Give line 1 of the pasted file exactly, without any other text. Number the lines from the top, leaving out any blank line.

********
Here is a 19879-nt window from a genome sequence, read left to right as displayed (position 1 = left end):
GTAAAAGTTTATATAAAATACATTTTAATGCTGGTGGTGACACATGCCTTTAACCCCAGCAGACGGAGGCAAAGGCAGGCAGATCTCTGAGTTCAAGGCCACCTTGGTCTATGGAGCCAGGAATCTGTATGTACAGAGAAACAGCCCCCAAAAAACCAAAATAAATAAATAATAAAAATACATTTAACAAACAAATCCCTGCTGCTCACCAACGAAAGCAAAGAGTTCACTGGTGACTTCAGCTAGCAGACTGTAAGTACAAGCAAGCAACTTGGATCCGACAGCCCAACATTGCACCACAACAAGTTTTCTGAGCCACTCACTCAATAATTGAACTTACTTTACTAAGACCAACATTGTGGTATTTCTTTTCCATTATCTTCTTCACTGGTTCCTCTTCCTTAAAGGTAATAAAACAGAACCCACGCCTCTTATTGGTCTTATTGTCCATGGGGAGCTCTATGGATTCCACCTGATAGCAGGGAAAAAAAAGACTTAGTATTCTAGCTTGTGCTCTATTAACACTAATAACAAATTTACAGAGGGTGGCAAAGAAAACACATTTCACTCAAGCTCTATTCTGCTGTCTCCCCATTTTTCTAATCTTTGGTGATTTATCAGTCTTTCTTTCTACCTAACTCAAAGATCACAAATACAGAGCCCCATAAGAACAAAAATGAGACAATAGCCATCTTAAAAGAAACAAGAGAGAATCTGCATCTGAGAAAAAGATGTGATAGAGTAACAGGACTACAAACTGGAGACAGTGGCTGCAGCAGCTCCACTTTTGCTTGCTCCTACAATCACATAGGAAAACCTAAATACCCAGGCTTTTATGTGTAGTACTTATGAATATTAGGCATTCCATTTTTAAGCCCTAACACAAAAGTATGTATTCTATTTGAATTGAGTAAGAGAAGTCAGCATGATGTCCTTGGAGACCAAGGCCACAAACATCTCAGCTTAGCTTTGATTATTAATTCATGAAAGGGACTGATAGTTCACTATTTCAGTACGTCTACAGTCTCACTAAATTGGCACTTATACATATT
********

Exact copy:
Here is a 19879-nt window from a genome sequence, read left to right as displayed (position 1 = left end):